My hatred for pumpkin flavored everything is long and storied. Don’t get me wrong: I love pumpkin pie. I do have a human soul, after all. It’s the “everything else” that I can’t stand. Offer me a pumpkin-spiced latte and I’m likely to pontificate my distaste like Winston Churchill on a boozy, oratorial bender. Pour me a pumpkin beer, and I’ll chuck it at the horizon, hoping it leaves our orbit, travels millions of light years through space, is found by aliens, and justifiably starts an intergalactic war. It’s not that I don’t enjoy the taste of pumpkin, or the spices that ride with it. What really upsets me is the over-saturation of pumpkin-flavored/scented products from September to early December every year that smell or taste exactly the same.
But, I’m not mad … not anymore.
A few years ago, I was lucky enough to travel to Denver with the Steamworks Brewing Co. crew for the Great American Beer Festival. Having been in the craft beer industry for over a decade at that point, I was stoked to attend the largest brewfest in the country. I was also aware that pumpkin beers were popular, and it was early October. I had planned on being vigilant in my avoidance of these nasty concoctions, lest I be swindled into swallowing poison by Man-Bun Brewing, or some such brewery.
On the second day of the festival, I was the proper mix of hung over and almost drunk – a magical fringe state that makes me vulnerable to surprises, pranks, etc. Someone handed me a glass with a coppery, spicy elixir in it. “You have to try this,” they said with an air of mischief. Wanting my hangover to subside as quickly as possible, I knocked the four ounces down without a second thought.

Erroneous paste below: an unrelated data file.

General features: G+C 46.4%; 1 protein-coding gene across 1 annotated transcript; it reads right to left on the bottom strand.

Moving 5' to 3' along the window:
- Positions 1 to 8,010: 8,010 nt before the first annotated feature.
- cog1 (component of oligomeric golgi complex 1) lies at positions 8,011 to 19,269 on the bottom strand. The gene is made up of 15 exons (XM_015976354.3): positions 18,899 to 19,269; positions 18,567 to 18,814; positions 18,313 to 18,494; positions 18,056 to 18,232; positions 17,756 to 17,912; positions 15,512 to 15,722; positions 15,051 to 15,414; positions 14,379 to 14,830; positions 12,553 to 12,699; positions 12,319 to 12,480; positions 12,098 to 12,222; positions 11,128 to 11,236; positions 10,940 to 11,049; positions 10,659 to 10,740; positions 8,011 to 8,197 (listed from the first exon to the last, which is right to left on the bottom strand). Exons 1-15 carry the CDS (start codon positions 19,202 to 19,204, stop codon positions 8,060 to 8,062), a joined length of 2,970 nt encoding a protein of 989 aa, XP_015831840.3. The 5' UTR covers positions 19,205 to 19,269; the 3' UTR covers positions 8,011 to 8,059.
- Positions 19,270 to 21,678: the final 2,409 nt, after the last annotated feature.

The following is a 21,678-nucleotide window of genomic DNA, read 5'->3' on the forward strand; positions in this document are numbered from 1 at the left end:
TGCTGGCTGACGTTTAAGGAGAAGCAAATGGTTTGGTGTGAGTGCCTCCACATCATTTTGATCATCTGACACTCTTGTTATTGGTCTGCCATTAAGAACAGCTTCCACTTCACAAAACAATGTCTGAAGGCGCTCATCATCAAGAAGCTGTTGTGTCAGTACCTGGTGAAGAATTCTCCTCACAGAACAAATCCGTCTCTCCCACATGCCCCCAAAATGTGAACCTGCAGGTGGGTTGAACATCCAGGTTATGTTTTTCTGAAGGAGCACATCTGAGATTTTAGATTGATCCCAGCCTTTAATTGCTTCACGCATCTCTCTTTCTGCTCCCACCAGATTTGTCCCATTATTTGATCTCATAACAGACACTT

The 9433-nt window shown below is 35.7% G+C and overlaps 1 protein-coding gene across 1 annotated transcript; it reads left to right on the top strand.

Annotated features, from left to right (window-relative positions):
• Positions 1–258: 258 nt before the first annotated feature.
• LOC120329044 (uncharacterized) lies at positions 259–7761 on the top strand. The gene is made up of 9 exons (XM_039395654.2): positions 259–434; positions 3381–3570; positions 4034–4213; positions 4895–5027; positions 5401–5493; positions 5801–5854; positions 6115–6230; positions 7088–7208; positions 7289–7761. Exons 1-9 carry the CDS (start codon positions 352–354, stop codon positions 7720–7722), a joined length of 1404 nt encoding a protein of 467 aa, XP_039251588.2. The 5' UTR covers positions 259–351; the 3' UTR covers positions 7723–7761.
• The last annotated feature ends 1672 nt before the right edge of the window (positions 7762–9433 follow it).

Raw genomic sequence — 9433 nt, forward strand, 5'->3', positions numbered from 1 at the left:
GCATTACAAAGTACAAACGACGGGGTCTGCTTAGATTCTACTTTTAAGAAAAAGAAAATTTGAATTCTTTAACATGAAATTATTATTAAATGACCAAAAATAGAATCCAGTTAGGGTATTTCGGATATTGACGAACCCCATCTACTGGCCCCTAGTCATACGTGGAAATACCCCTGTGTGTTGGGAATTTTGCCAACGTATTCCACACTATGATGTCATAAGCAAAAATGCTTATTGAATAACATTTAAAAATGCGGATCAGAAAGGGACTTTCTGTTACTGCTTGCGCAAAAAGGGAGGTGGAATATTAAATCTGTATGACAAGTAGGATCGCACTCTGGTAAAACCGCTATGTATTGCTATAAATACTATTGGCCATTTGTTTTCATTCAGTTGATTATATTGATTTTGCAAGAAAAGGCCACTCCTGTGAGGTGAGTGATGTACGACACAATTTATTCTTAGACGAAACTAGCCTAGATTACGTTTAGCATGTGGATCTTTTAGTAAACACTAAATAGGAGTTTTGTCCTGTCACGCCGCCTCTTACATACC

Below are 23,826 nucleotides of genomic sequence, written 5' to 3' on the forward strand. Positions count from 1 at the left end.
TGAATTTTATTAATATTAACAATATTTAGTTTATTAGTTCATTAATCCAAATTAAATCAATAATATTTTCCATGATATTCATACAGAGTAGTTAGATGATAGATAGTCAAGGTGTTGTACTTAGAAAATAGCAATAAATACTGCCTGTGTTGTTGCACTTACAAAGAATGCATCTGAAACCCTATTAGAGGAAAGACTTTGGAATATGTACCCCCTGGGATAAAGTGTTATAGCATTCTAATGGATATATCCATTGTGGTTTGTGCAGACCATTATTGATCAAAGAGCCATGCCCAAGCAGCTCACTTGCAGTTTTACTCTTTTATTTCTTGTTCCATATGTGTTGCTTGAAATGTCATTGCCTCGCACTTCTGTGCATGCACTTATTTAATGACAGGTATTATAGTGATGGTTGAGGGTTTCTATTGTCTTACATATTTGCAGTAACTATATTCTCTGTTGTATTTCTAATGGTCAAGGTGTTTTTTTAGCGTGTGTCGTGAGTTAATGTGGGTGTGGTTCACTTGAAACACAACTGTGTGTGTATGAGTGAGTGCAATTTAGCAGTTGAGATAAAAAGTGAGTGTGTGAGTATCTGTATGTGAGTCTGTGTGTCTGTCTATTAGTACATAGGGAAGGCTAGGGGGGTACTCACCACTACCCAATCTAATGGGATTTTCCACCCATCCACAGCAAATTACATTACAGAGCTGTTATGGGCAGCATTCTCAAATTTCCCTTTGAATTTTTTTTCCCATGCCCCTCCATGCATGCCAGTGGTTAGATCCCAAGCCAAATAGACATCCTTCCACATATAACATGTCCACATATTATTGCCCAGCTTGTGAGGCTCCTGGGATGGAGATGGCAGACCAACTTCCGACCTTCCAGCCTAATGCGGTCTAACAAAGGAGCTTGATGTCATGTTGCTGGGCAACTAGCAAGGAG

What happened to my taste buds could best be illustrated by appropriately ripping off Jack, The Pumpkin King:
What’s this? What’s this?
There’s pumpkin everywhere
I don’t quite seem to care
I can’t believe my mouth
I must be dreaming
Wake up, Sean, this isn’t fair!
What … IS … THIIIS!?
What was this magical brew? Why did the pumpkin flavors not force me into a self-righteous tirade, a vomiting spell, or some comical combination of both? I asked my friend, “What was that?” “Rumpkin, “ he said, “from Avery Brewing in Boulder.”
This was the pumpkin ale to end all pumpkin ales. It was evenly spiced, not too sweet, and had been aged in fine, fresh rum barrels to give it a satisfying oak and molasses flavor. It also came in at a liver-bashing 16 percent alcohol by volume, but wasn’t as astringent as most beers of that octane. It completely defied all of my prejudices against the style.
This led to me seeking out more pumpkin ales that stood above the rest. Punkin Ale from Dogfish Head was a delicious brown ale with hints of coffee, chocolate, and brown sugar. Epic Brewing’s Imperial Pumpkin Porter had a unique pecan and cocoa flavor, with just a touch of marshmallow on the finish. Just like any style, pumpkin beers are not all gems. In fact, they’re mostly below average. But, that doesn’t mean they should all be tossed aside and ridiculed with blanket hatred. I suggest looking for the words “imperial” or “barrel aged” to make sure you are tasting only the finest pumpkin ales. That should ensure that you are tasting something unique, strong, and delightful. If I, the staunchest pumpkin cynic, could be swayed, so could you.
My war against the pumpkin beer has reached an armistice. I am left to walk to the Earth unsure of so many more steadfast convictions. What’s next? Will I suddenly love “The Big Bang Theory”? Will Justin Bieber’s voice start to sound less like someone hitting a tree with a bag of cats? We shall see.
Sean Moriarty is a local digital marketer by day, and an avid beer and film nerd by night.